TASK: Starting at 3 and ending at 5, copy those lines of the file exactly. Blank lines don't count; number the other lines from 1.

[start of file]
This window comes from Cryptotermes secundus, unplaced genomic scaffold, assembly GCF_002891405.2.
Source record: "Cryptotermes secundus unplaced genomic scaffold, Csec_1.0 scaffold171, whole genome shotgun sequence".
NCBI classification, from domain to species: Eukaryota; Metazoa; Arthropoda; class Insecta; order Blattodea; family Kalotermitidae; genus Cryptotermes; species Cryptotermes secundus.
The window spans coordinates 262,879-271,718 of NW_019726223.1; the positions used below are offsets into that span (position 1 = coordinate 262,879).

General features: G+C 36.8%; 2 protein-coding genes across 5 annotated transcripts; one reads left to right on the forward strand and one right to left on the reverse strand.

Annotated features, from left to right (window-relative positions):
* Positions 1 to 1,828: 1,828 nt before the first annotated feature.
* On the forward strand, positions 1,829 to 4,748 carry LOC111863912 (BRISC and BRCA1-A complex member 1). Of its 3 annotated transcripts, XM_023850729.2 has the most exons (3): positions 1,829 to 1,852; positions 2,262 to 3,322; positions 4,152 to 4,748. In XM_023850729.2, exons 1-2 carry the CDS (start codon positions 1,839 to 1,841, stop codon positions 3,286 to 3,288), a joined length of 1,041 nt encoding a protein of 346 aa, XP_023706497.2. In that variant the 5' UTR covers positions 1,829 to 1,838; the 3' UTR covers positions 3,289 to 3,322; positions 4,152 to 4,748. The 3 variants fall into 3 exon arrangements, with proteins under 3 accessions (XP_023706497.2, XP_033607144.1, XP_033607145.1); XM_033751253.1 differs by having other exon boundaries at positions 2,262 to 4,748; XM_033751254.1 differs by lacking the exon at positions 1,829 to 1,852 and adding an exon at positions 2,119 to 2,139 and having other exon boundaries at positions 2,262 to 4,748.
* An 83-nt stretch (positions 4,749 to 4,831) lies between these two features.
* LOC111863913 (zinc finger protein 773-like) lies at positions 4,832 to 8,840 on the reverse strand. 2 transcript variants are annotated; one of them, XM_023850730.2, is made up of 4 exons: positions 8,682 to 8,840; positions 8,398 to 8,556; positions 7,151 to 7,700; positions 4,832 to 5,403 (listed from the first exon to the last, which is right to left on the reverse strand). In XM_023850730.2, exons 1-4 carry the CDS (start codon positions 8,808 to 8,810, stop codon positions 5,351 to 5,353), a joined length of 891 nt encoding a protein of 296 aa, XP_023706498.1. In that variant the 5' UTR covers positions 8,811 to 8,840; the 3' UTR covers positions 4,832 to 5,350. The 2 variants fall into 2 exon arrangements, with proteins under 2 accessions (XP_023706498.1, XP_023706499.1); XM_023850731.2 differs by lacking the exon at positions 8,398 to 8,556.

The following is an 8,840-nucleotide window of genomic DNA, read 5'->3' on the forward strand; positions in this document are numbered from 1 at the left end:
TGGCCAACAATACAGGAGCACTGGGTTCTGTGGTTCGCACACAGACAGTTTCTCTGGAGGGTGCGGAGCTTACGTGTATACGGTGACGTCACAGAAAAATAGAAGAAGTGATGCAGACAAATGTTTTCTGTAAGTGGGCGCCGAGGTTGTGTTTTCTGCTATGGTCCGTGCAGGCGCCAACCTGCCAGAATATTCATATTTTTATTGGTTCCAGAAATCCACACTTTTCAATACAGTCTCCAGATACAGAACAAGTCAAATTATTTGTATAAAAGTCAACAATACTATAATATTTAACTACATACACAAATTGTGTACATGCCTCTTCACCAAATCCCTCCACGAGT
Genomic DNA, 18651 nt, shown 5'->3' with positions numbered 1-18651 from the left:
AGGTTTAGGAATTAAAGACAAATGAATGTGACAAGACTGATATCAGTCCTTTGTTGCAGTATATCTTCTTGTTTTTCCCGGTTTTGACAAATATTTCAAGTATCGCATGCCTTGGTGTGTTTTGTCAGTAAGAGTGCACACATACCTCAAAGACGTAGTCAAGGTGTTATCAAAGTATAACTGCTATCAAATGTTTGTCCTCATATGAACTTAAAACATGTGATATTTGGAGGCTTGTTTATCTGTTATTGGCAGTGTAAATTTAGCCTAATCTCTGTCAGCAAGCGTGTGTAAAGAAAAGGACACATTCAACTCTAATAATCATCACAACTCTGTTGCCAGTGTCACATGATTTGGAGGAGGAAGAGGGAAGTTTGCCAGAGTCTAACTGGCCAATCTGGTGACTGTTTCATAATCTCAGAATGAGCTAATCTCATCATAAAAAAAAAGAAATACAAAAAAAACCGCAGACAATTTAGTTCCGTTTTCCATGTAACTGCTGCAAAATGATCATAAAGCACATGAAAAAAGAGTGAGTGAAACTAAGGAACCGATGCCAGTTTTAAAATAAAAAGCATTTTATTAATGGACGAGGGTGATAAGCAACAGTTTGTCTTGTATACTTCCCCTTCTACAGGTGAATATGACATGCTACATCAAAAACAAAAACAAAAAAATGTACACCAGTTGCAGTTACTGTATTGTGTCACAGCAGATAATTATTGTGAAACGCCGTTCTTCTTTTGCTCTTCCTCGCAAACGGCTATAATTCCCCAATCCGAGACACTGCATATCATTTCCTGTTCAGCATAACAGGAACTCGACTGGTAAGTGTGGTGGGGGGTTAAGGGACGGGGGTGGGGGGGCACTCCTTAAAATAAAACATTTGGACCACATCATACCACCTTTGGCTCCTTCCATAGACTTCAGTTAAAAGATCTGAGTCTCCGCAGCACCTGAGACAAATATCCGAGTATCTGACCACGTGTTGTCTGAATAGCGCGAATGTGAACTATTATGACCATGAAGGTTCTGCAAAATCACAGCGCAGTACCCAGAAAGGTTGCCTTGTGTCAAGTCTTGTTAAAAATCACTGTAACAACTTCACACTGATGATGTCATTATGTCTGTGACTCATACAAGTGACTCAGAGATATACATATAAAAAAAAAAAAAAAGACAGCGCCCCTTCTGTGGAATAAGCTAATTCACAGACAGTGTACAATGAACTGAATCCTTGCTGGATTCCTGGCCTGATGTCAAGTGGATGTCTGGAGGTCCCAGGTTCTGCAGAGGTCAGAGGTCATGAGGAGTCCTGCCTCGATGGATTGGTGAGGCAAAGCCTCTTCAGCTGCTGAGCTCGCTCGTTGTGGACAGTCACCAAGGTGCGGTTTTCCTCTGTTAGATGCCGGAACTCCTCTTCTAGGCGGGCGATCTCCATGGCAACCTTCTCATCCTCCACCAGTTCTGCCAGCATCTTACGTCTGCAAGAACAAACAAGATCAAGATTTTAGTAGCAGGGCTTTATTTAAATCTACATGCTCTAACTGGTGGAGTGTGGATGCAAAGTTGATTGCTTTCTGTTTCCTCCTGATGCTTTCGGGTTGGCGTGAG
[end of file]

NCBI classification, from domain to species: Eukaryota; Metazoa; Arthropoda; class Insecta; order Blattodea; family Kalotermitidae; genus Cryptotermes; species Cryptotermes secundus.
The window spans coordinates 262,879-271,718 of NW_019726223.1; the positions used below are offsets into that span (position 1 = coordinate 262,879).

General features: G+C 36.8%; 2 protein-coding genes across 5 annotated transcripts; one reads left to right on the forward strand and one right to left on the reverse strand.